Protestants made their own deals, going along with a policy of coordinating Nazi beliefs and policies with church theology and practice, beliefs about homeland and patriotism, and racial purity.  There was a Protestant movement called Deutsche Kristen, German Christians, who did things such as teach that Jesus was not Jewish, and bar Christians of Jewish background from being leaders.  There were many who thought Hitler was sent by God to save the German people and nation economically, culturally, and spiritually.  Cooperating with Nazism appeared to them to be the way to promote patriotism and traditional family values.

Other Christians who disagreed with the German Christian moment founded their own movement called the Confessing Church.  One of its documents, the Barmen Declaration of 1934, is in our Presbyterian Church USA Book of Confessions.  It declares that Christ alone is Lord of the church.  But even the Confessing Church had a spotty record when it came to resisting. 

The most poignant article I read this week came from a writer in the Seventh Day Adventist tradition, one of the smallest Christian groups.  It was a very small group in Germany.  The author, Harold Alomia, wrote, “It seemed that the church found itself being pulled from three different directions: the desire to carry out its mission, the need to please the state and avoid its demise, and the wish to keep its organizational structure intact.”  (Harold Alomia, “Fatal Flirting: the Nazi State and the Seventh Day Adventist Church.” Journal of Adventist Mission Studies, Vol. 6 [2010], No. 1, Art. 2, p. 11.) (https://digitalcommons.andrews.edu/cgi/viewcontent.cgi?article=1042&context=jams). He added, “The church seemed eager to seek power from the state to carry out the proclamation that God has entrusted to the church.”  Let me repeat that: the church seemed eager to seek power from the state to carry out the proclamation that God has entrusted to the church.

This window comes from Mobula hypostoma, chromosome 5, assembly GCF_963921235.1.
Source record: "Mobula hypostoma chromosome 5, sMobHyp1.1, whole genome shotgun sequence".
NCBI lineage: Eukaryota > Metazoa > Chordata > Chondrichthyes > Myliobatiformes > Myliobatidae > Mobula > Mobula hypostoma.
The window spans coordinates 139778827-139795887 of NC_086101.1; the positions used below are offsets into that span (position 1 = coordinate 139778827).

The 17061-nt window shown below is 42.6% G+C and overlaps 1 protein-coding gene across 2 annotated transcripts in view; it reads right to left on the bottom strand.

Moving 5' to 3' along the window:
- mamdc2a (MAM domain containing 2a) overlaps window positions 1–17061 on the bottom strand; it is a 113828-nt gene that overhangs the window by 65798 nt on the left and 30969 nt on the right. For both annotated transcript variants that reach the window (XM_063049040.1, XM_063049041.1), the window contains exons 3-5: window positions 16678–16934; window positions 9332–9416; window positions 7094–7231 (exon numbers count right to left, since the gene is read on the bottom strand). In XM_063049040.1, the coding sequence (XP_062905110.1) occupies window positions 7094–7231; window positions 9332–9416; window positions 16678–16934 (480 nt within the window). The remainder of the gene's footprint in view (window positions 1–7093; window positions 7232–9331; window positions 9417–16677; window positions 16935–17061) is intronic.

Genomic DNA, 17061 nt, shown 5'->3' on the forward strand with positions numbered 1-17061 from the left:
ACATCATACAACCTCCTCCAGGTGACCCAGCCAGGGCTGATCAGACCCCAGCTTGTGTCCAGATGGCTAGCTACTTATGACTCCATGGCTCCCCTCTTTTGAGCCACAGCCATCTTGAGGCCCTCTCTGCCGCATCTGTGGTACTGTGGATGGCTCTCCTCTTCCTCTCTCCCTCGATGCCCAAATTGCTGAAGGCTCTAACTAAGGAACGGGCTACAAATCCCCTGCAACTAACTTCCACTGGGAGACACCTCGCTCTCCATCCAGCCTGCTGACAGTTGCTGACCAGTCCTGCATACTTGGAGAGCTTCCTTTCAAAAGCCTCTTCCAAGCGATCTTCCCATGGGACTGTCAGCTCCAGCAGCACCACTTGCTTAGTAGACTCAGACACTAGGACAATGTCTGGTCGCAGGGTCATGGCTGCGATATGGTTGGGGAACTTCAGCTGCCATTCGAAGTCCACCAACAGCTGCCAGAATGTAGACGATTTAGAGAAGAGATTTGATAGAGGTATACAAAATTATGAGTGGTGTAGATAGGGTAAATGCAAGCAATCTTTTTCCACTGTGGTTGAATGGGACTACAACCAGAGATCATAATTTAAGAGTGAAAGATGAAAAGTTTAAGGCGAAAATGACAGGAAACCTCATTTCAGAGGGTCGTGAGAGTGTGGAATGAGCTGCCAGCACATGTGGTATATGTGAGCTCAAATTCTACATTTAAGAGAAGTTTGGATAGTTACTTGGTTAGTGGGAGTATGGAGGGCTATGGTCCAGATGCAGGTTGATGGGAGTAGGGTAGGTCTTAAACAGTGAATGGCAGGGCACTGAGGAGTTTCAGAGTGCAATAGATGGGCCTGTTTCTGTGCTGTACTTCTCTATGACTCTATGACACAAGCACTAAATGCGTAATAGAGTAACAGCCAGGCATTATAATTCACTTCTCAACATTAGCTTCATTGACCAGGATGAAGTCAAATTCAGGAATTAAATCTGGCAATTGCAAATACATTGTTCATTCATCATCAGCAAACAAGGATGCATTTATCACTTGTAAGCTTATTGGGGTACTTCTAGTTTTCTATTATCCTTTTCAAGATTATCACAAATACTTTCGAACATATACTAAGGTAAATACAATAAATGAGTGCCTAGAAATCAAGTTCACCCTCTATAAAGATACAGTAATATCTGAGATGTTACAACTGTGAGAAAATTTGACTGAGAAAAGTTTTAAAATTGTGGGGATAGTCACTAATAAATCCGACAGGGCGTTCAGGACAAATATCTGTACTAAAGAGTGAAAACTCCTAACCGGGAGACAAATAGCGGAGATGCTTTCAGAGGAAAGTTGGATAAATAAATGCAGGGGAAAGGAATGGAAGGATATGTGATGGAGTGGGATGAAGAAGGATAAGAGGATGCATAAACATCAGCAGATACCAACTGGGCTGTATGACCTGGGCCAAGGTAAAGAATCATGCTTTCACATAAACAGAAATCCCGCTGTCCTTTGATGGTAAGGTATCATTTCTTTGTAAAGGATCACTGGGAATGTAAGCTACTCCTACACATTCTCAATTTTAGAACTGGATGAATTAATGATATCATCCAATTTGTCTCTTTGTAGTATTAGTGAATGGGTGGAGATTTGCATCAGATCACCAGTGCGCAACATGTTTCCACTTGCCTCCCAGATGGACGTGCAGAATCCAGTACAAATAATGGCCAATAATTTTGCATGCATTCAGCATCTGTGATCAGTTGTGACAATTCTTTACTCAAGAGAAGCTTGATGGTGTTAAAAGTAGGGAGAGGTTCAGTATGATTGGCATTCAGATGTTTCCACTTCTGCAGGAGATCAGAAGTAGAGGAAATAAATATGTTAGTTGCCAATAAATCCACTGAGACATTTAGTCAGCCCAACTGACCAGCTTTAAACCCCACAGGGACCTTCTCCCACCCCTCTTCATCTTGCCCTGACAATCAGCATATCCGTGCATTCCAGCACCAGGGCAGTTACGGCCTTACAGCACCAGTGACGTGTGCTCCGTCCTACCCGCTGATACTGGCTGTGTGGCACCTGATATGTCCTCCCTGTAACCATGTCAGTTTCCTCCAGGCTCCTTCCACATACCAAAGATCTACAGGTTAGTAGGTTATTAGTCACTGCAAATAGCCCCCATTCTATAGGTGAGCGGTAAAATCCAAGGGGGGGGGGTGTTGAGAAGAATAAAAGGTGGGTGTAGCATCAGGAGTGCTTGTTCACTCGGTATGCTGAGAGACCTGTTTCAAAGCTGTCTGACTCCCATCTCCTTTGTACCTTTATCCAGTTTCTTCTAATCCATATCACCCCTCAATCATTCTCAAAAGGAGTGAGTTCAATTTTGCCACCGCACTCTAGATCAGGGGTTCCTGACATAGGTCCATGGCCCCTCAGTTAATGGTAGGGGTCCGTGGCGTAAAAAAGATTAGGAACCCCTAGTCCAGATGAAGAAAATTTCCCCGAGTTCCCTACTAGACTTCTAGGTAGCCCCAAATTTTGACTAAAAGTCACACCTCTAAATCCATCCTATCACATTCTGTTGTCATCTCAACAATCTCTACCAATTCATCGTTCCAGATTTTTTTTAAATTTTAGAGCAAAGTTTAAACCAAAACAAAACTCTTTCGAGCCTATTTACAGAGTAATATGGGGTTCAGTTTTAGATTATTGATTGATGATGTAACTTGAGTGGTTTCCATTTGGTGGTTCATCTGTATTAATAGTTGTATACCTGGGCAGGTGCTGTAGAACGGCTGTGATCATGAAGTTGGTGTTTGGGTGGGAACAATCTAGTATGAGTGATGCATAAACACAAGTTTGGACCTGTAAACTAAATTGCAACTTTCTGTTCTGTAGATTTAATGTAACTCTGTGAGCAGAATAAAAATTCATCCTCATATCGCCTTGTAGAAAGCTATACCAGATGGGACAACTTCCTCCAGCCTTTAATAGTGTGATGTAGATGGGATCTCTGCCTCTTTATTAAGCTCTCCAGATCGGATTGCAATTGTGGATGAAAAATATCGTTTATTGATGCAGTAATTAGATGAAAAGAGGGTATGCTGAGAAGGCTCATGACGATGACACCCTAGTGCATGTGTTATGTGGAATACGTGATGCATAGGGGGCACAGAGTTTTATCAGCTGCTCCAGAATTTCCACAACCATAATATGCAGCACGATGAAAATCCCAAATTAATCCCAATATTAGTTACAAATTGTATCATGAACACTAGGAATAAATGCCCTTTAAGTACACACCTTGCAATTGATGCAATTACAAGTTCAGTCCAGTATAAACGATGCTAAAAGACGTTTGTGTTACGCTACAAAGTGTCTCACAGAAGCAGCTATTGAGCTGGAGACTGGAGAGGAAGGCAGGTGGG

Those statements apply to much of the church in that era.  Seeking power and protection, trying to preserve its life, particularly its institutional life, the church made deals that seemed to be to its advantage, but turning a blind eye to evil.  And so the church ended up worshiping something other than Jesus Christ.   Deals with the devil.